The Golden Gate Bridge is such a celebrated icon of San Francisco, that it's hard to believe that there was a time when it was not a part of this city's landscape!
That said, before its creation, people in and near San Francisco were certainly able to see the value in building a bridge that would connect the city to the Marin Headlands.
In 1930, a $35 million bond (between $1.2-2 billion today, according to different sources) was passed to initiate the project. The fact that this was a year into the Great Depression is testament to how much people wanted it!
Plans might have begun earlier, for discussions about building a bridge across the Golden Gate had been happening for many years, but there had been reasonable doubt as to whether it was even achievable, due to the strong currents and changing tides of the channel, as well as the commonly foggy, windy weather.
Causing further delays were groups that opposed the building of the bridge, such as the military and Pacific Railroad Company. The former was concerned about how ships would pass through the gate, the latter worried about what the bridge would do to their thriving ferry-service business.
Eventually, however, plans for the Golden Gate bridge got the support it needed, and construction was under way in 1933.
Joseph Strauss had been very involved in seeing the Golden Gate Bridge project materialize, and he acted as chief engineer for the job.
He had submitted the first design for the bridge, but we are lucky that it was only accepted under the condition that he be open to making changes to it. The elegant structure that graces the Golden Gate today, is a huge leap from the hideously unattractive, combination suspension/cantilever design that he had initially proposed.
Strauss has received the most credit for the construction of the Golden Gate Bridge, but the final structure was very much a collaborative effort that included Irving Morrow, who came up with several of its popular Art Deco design elements, as well as selected the famous orange color, Leon Moisseiff, who came up with the main structural design, and especially Chalres Alton Ellis, who acted as principal engineer and knew more about suspension bridge design than Strauss.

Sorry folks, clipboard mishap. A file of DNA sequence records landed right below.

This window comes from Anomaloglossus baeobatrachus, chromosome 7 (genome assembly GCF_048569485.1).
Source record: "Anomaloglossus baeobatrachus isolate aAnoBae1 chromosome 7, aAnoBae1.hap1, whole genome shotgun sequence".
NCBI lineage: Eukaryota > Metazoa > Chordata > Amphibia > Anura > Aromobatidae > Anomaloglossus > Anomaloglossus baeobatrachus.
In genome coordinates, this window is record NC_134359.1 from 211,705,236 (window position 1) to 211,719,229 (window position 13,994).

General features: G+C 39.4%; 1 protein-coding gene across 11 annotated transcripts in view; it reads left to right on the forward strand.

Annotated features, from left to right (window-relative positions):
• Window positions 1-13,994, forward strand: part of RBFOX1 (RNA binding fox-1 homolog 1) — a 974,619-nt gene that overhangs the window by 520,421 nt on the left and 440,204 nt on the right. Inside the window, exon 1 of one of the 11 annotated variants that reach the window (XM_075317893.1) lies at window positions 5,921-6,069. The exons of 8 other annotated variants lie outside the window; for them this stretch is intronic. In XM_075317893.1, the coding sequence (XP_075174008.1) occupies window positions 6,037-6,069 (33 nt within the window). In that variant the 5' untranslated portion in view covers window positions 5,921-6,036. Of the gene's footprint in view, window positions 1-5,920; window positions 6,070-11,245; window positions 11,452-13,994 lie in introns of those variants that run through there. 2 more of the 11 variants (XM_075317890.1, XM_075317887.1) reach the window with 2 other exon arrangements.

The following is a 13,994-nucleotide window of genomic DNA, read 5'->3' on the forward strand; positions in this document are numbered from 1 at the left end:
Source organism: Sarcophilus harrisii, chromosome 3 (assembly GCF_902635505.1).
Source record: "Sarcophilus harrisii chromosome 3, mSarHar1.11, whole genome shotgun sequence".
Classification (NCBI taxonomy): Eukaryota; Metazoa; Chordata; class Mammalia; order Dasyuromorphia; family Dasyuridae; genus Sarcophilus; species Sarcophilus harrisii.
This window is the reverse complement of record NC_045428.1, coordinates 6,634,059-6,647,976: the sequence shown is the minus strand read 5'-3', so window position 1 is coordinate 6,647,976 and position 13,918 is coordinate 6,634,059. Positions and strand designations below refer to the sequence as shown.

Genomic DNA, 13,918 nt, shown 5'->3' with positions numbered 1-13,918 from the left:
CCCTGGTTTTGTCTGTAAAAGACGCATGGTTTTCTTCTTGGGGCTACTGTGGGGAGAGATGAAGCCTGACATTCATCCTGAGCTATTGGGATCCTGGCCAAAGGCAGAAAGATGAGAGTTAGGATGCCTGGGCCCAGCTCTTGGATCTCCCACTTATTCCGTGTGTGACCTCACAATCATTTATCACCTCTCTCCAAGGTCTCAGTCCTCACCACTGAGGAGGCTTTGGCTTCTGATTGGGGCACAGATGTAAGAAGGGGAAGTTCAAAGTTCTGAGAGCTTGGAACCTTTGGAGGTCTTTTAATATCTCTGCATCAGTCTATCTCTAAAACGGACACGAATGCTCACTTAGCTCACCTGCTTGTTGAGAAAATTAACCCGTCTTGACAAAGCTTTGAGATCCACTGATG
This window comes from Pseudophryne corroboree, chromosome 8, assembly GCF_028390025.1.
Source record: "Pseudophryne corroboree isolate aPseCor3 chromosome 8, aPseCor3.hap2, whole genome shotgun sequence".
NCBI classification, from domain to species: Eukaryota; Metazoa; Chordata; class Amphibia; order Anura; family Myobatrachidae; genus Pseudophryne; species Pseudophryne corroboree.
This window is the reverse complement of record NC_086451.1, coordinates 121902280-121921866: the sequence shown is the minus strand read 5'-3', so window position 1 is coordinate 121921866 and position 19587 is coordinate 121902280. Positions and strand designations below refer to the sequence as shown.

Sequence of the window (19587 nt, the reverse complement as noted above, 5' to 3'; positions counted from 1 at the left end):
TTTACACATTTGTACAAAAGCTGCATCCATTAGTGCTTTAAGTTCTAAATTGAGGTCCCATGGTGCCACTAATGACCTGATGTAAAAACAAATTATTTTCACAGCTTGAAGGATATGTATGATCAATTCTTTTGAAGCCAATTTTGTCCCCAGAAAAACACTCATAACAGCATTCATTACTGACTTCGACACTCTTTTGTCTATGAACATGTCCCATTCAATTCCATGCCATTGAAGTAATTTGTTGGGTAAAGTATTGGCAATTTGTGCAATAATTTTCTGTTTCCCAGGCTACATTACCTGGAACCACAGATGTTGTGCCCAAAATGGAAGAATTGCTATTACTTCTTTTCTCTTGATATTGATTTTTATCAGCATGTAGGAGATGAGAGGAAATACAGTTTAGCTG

That Orange Color!
I've read several reasons for why the famous "International Orange" (or "Orange Vermillion") was selected. Likely, it was a combination of all of them, as they each seem valid in their own right.
On a practical level, the bright orange color would improve its visibility to ships in the frequently foggy weather. There are some sources that claim that the US Navy hoped to have it painted in black and yellow stripes for even better visibility! Thank goodness they didn't get their way!
Aesthetically, people felt that orange would complement the warm colors of the surrounding landscape nicely (I'd have to agree!). If you look at the soil of the Marin Headlands, it has a very definite reddishness to it!
Lastly, another source suggested that locals pushed to have it painted orange, so that it would be something other than the typical silver commonly used on bridges.
11 men died during construction of the bridge, but for the time, it was considerably better than had been expected. Projects of that magnitude typically estimated losing one man per million dollars spent, and it was thanks to Strauss' innovative safety netting below the bridge that the numbers were less.
19 men were saved by the netting, and they later declared themselves as members of the "Halfway to Hell Club". The accident that took 10 of the 11 lives lost during construction, was the failure of some scaffolding that fell through the safety net.
The Bridge Completion
4.5 years after the project began, the bridge was completed in 1937. Opening day was held on May 27th, and festivities lasted for a week.
There was a Pedestrian Day where 200,000 people came to cross the bridge on foot, an official Automobile Day, as well as parades and fireworks. Schools and businesses closed so that everyone could participate!
Today the Golden Gate Bridge is one of the most photographed bridges in the world. Aside from serving as an important thoroughfare to Bay Area residents, it stands as a symbol of beauty, as well as a crowning human achievement!
Here are two really cool videos that shows footage of the bridge. This first one has scenes from the bridge today, and then shows some amazing black and white footage of workers constructing the bridge.
This second video shows scenes from the Opening Ceremonies in 1937. It's a little over 4 minutes long, so if you don't feel like watching the whole thing, check out the beginning, and then perhaps the last 45 seconds or so. The end is my favorite part, and shows clips from Pedestrian Day.